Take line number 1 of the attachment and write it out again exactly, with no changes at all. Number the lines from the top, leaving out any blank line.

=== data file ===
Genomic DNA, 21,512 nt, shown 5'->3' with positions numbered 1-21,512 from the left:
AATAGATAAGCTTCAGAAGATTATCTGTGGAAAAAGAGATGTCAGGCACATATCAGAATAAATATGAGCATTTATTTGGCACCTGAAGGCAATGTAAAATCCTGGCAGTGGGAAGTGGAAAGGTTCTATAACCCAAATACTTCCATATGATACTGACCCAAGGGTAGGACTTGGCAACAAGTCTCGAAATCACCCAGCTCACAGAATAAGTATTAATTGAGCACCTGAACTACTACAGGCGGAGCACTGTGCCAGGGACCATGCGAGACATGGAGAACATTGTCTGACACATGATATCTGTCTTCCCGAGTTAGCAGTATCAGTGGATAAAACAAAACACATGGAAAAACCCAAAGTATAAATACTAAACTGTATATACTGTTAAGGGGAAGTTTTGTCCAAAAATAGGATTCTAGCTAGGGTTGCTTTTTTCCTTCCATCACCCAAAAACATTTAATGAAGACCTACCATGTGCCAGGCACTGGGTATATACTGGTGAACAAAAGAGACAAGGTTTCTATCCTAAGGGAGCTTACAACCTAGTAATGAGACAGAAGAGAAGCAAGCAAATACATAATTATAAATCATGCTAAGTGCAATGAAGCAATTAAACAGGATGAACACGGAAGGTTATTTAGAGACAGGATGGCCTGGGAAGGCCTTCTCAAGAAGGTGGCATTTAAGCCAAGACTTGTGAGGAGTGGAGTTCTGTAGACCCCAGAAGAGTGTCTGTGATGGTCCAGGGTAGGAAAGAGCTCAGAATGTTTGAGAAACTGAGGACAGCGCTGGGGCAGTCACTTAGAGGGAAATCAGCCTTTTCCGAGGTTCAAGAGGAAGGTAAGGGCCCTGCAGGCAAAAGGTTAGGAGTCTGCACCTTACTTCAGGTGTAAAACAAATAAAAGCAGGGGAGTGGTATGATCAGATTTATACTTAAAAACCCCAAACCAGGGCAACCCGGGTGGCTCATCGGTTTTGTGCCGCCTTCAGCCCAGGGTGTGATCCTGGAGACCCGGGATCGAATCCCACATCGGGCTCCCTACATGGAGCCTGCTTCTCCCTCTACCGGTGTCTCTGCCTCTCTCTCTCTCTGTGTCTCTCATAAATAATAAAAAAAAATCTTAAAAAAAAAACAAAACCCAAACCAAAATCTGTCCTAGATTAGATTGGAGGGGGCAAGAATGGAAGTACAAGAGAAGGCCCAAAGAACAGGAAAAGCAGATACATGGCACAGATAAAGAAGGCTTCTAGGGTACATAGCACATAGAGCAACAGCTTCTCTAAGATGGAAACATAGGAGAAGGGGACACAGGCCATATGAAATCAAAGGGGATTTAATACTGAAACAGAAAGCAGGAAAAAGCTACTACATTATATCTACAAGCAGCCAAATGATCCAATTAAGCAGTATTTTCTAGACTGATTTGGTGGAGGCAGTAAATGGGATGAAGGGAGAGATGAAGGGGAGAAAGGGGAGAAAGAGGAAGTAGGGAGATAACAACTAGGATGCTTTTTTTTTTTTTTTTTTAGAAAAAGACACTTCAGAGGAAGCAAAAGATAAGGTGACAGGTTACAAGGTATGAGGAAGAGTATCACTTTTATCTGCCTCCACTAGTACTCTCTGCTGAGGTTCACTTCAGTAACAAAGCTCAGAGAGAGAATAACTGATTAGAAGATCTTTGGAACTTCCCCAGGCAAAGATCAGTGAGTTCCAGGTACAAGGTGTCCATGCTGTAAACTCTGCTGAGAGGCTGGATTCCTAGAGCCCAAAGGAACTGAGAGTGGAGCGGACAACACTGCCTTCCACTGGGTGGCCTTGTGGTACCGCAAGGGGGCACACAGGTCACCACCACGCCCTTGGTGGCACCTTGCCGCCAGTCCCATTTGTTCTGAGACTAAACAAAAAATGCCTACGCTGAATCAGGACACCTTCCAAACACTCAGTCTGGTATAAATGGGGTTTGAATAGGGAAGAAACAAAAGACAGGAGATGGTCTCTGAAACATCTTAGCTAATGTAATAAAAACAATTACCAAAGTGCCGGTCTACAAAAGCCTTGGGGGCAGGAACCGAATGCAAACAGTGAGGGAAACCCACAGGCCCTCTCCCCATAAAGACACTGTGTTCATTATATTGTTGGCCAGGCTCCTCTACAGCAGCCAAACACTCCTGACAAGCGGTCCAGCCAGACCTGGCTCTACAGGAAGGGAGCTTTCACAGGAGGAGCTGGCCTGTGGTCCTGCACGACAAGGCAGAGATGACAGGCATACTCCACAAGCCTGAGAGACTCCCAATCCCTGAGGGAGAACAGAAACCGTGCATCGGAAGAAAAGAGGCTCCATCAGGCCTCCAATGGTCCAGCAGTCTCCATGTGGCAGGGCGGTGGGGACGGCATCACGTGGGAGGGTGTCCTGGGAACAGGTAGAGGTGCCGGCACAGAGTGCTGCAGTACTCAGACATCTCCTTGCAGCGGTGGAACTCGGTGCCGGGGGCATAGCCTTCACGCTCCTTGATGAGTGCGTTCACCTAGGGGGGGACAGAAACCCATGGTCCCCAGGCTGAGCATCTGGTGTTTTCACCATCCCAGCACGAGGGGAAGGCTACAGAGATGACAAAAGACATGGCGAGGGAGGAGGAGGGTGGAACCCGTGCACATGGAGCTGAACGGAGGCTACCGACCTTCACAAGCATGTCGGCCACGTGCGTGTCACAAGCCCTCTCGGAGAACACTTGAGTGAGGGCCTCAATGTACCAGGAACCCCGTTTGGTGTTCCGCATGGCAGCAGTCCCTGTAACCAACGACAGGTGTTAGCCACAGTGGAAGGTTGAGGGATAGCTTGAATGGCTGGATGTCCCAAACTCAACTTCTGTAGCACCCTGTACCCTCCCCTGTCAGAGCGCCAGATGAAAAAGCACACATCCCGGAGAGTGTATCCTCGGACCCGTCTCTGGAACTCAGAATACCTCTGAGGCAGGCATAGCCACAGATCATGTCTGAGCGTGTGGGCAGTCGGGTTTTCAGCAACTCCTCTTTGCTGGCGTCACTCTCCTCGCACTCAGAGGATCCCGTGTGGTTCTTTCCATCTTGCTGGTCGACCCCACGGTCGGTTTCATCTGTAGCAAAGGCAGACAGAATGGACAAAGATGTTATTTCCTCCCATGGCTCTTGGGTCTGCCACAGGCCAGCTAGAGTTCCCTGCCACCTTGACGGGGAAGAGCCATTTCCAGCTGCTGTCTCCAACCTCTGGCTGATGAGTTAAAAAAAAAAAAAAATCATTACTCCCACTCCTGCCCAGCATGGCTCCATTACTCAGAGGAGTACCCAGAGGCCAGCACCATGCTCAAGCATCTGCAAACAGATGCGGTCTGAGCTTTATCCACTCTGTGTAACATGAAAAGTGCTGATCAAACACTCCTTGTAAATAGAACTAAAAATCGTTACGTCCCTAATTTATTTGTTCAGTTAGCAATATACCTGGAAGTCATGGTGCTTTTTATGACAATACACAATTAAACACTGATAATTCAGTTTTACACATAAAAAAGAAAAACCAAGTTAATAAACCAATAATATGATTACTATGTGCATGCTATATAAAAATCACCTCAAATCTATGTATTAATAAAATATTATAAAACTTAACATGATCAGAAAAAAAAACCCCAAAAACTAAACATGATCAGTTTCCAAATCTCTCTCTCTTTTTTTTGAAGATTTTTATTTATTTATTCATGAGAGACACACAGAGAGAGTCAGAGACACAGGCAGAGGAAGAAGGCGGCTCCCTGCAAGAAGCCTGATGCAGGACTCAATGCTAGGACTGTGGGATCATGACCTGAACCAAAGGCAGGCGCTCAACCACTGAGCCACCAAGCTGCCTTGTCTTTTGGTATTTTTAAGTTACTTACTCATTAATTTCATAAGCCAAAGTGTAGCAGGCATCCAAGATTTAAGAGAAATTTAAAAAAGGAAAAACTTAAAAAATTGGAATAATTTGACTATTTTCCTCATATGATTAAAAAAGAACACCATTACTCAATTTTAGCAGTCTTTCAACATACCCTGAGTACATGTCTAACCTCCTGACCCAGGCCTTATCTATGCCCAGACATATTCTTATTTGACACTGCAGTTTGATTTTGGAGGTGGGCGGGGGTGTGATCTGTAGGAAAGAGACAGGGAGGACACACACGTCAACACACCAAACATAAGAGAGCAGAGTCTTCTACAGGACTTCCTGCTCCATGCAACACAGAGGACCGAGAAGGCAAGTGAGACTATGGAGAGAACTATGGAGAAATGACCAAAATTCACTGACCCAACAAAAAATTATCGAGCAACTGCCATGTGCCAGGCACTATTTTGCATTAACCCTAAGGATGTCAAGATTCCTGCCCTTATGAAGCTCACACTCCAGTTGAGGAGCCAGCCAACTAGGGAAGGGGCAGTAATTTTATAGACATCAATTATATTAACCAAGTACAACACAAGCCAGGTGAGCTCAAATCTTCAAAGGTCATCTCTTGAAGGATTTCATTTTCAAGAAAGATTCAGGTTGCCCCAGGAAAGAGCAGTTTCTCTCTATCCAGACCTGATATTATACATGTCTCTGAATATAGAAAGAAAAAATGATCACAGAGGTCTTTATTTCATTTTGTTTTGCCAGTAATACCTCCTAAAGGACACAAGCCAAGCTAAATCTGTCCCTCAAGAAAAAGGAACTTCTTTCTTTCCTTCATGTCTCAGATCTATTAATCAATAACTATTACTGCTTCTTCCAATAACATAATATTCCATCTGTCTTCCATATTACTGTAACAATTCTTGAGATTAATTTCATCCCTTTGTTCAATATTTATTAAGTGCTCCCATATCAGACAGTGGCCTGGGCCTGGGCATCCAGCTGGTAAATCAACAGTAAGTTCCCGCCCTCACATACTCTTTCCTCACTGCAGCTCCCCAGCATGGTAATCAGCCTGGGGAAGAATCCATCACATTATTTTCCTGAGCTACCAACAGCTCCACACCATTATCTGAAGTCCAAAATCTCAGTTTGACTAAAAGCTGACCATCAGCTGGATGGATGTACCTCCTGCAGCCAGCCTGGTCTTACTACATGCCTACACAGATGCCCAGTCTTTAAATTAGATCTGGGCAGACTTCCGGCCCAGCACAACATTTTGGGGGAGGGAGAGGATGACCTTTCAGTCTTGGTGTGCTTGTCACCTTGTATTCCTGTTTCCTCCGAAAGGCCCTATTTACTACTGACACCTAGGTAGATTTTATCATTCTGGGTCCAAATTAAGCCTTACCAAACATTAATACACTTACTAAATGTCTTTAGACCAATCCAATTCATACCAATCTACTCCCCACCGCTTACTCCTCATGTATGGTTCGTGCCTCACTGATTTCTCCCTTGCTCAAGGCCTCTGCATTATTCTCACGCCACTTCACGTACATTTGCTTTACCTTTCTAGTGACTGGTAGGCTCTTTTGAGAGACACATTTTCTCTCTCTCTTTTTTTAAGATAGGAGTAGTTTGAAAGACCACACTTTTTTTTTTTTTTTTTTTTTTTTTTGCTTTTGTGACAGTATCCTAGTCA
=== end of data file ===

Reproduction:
Genomic DNA, 21,512 nt, shown 5'->3' with positions numbered 1-21,512 from the left: